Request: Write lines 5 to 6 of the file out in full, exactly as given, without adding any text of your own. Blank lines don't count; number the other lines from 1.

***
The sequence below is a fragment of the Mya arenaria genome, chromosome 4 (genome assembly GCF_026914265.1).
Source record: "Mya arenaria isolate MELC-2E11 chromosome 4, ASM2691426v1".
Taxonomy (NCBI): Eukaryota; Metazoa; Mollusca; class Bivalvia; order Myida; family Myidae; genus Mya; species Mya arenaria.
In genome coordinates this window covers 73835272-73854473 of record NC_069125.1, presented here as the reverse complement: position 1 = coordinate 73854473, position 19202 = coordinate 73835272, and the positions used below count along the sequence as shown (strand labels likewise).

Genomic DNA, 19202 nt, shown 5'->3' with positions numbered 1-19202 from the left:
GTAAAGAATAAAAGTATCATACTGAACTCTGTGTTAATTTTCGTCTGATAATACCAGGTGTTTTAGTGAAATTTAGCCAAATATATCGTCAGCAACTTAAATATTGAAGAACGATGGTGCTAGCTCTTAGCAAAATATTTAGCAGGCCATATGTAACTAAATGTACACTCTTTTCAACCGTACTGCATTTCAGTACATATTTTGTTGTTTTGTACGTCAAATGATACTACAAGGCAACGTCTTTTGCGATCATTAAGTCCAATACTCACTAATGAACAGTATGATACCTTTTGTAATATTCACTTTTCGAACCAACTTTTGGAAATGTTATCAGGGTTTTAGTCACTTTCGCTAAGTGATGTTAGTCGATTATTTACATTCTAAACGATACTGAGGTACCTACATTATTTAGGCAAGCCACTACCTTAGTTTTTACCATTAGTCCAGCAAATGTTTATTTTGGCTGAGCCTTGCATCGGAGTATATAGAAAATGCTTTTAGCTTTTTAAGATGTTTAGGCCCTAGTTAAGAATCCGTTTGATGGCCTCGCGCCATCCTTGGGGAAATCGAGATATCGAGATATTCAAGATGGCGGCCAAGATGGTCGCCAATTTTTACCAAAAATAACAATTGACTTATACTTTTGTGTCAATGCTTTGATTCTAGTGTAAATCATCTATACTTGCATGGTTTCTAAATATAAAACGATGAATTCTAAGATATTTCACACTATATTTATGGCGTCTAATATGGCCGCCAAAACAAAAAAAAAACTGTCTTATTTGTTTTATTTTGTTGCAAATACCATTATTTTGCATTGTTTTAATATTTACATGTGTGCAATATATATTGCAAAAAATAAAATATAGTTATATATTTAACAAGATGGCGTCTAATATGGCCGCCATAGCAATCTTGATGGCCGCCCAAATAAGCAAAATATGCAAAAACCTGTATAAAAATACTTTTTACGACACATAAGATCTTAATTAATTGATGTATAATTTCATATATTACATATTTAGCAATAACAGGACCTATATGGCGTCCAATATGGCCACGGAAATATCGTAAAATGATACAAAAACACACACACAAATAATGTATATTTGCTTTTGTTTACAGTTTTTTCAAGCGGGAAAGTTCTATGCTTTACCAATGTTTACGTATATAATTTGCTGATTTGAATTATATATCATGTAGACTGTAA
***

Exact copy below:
Genomic DNA, 19202 nt, shown 5'->3' with positions numbered 1-19202 from the left:
GTAAAGAATAAAAGTATCATACTGAACTCTGTGTTAATTTTCGTCTGATAATACCAGGTGTTTTAGTGAAATTTAGCCAAATATATCGTCAGCAACTTAAATATTGAAGAACGATGGTGCTAGCTCTTAGCAAAATATTTAGCAGGCCATATGTAACTAAATGTACACTCTTTTCAACCGTACTGCATTTCAGTACATATTTTGTTGTTTTGTACGTCAAATGATACTACAAGGCAACGTCTTTTGCGATCATTAAGTCCAATACTCACTAATGAACAGTATGATACCTTTTGTAATATTCACTTTTCGAACCAACTTTTGGAAATGTTATCAGGGTTTTAGTCACTTTCGCTAAGTGATGTTAGTCGATTATTTACATTCTAAACGATACTGAGGTACCTACATTATTTAGGCAAGCCACTACCTTAGTTTTTACCATTAGTCCAGCAAATGTTTATTTTGGCTGAGCCTTGCATCGGAGTATATAGAAAATGCTTTTAGCTTTTTAAGATGTTTAGGCCCTAGTTAAGAATCCGTTTGATGGCCTCGCGCCATCCTTGGGGAAATCGAGATATCGAGATATTCAAGATGGCGGCCAAGATGGTCGCCAATTTTTACCAAAAATAACAATTGACTTATACTTTTGTGTCAATGCTTTGATTCTAGTGTAAATCATCTATACTTGCATGGTTTCTAAATATAAAACGATGAATTCTAAGATATTTCACACTATATTTATGGCGTCTAATATGGCCGCCAAAACAAAAAAAAAACTGTCTTATTTGTTTTATTTTGTTGCAAATACCATTATTTTGCATTGTTTTAATATTTACATGTGTGCAATATATATTGCAAAAAATAAAATATAGTTATATATTTAACAAGATGGCGTCTAATATGGCCGCCATAGCAATCTTGATGGCCGCCCAAATAAGCAAAATATGCAAAAACCTGTATAAAAATACTTTTTACGACACATAAGATCTTAATTAATTGATGTATAATTTCATATATTACATATTTAGCAATAACAGGACCTATATGGCGTCCAATATGGCCACGGAAATATCGTAAAATGATACAAAAACACACACACAAATAATGTATATTTGCTTTTGTTTACAGTTTTTTCAAGCGGGAAAGTTCTATGCTTTACCAATGTTTACGTATATAATTTGCTGATTTGAATTATATATCATGTAGACTGTAA